Set in the distant future, a family dynasty are awarded the responsibility of reining over the planet of Arakis, a world who’s deserts contain a valuable resource called ‘spice’, sort after throughout the galaxy. As the only air to his family’s empire Paul Atreides stands on the brink of a greater destiny only hinted at in his dreams.
Under the direction of Denis Villeneuve, who gave us Blade Runner 2049 as well as sci-if gem Arrival… it’s clear that Frank Herbert’s epic tome couldn’t be in better hands. Bathed in a haunting, majestic beauty, this ‘part one’ of a proposed saga is arguably the year’s most visually captivating movie. Brought to the big-screen previously by David Lynch, this carries over the same structure and plot details whilst creating a feel all it’s own, managing to weave a Shakespearean-like tale of warring houses that also made me think of Game of Thrones. Casting is solid, with decent performances including a sensual Rebecca Ferguson, suitably supported by Oscar Isaac, Josh Brolin and Jason Momoa. However the story sits on the shoulders of young newcomer Timothee Chalomet, who thankfully manages such a task in an understated yet capable turn.
The first half did take its time building characters and plot, and I found some elements easy to get lost by such as the various races / houses. So this may not be the easily digestible space opera of Star Wars, yet was still full of imagination and had some decent action … and as the credits rolled, with the promise of a story just beginning – I was left thirsty for more.
I’d heard good things about this 2013 thriller but had not got around to watching until last night. Starring two actors I always enjoy, Hugh Jackman and especially Jake Gyllenhaal … this looked like essential viewing from the very moment I’d heard about it. Telling the story of two suburban families who’s young daughters go missing one day, this follows the ensuing investigation that doesn’t bring many leads, causing Jackman’s father to take the law into his own hands. He decides to abduct the number one suspect and beat out some answers, whilst at the same time the detective in charge of the case, Gyllenhaal attempts to unravel and mystery.
Directed by the acclaimed Denis Villeneuve (Sicario, Blade Runner 2049) this is a taught and hard-hitting with above average performances not only from the leads but also Maria Bello. Unlike similar missing persons movies this raises questions of what’s right and wrong, although never did I not understand the desperation and pain experienced by the worried parents. With echoes of movies like (the underrated) Death Sentence and Zodiac, the gradually complex investigation is delivered with no end of tension, twists and turns. It kept this viewer guessing throughout and even if the final reveal is a little too neat, I was still left satisfied.
It’s a lengthy movie but never slow or stretched out and kept me gripped. A few questions are left unanswered at the end, with a mystery considering a character’s obsession with mazes left up in the air. But this was still solid entertainment with atmospheric direction and a stunning turn from Jackman making him one of the best working today. And to think I came to this for Gyllenhaal who whilst very good is left overshadowed.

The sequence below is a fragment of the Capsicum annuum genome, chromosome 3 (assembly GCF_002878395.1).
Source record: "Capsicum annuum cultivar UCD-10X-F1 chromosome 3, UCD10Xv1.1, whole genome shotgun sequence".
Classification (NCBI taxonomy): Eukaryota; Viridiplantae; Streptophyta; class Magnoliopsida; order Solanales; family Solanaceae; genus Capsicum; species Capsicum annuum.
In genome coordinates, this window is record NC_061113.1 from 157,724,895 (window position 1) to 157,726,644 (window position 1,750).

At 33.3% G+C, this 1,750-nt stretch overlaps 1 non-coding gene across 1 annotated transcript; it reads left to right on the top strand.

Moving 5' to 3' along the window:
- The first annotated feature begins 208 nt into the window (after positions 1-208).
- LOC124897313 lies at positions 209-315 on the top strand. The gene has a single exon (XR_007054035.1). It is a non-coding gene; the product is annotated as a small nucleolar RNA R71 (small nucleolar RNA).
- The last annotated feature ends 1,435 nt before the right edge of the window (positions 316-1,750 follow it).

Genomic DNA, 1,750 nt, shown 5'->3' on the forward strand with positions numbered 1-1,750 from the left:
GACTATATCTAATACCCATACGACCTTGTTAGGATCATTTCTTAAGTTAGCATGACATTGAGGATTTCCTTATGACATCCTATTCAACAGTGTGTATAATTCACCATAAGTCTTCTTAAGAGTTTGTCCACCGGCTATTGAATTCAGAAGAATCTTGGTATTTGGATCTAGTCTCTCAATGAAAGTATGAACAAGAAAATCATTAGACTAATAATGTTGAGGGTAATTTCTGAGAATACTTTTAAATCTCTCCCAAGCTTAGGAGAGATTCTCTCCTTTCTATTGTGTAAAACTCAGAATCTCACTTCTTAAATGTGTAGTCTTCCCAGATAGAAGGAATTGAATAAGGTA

I went into this fairly hyped. It’s been well received for such a long awaited sequel that probably nobody was really waiting for, yet I also had slight apprehension due to the fact of not being the biggest fan of the original. That movie whilst aesthetically impressive (more so for the time) and having some interesting moments and a solid turn from Harrison Ford, was ultimately rather empty and simple, lacking much of the depth or grit I’d been lead to believe. So how does this sequel hold up?
Ryan Gosling plays a Blade Runner who from the off you’re aware is also a replicant (an artificially engineered imitation-human), hunting and putting out of commission rogue replicants who have gone off the radar. Yet on one such mission he stumbles upon a grave of a female replicant who seems to have died in child birth – something nobody imagined a replicant was even capable of doing; conceiving a child. So the hunt for the missing child and answers to Golsing’s own past is set in motion.
Like the 1982 Ridley Scott original, this has a foreboding, dystopian future that is partly awe-inspiring and depressing. It’s a dark, moody vision of Los Angeles full of clouds, smoke, neon billboards and miserable people. Unlike Scott’s vision however this seems intentionally filmed with no real wow-factor, and with admittedly gargantuan set design and vast cityscapes appearing rather bland looking. This look is raised up a notch by some iconic looking, sci-fi imagery not out of place on a book cover or in the pages of a graphic novel, even if much of said imagery seems put there for the sake of it. Gosling is good and his journey of self-discovery is interesting (aided by a hologram girlfriend). Also where the movie eventually goes is clever, with how it ties into the original really well done. Add to this a late-to-the-party Harrison Ford pretty much stealing the show in a surprisingly layered performance, and on paper the ingredients are here to make a great movie. Sad then that the pace is so damn plodding, with almost every scene stretched out for maximum run time with long pauses between portions of dialogue, lingering looks between characters etc. Keeping myself entertained with this was a massive struggle. If some scenes had just been tightened up we’d have a 2hr movie rather than one approaching 3hrs, and somewhat underwhelming visuals aside, such a languishing pace is ultimately what lets the movie down.
If you’re a big fan of the original, you may still get something out of this. However if you want a movie that will keep you gripped throughout, this isn’t for you.
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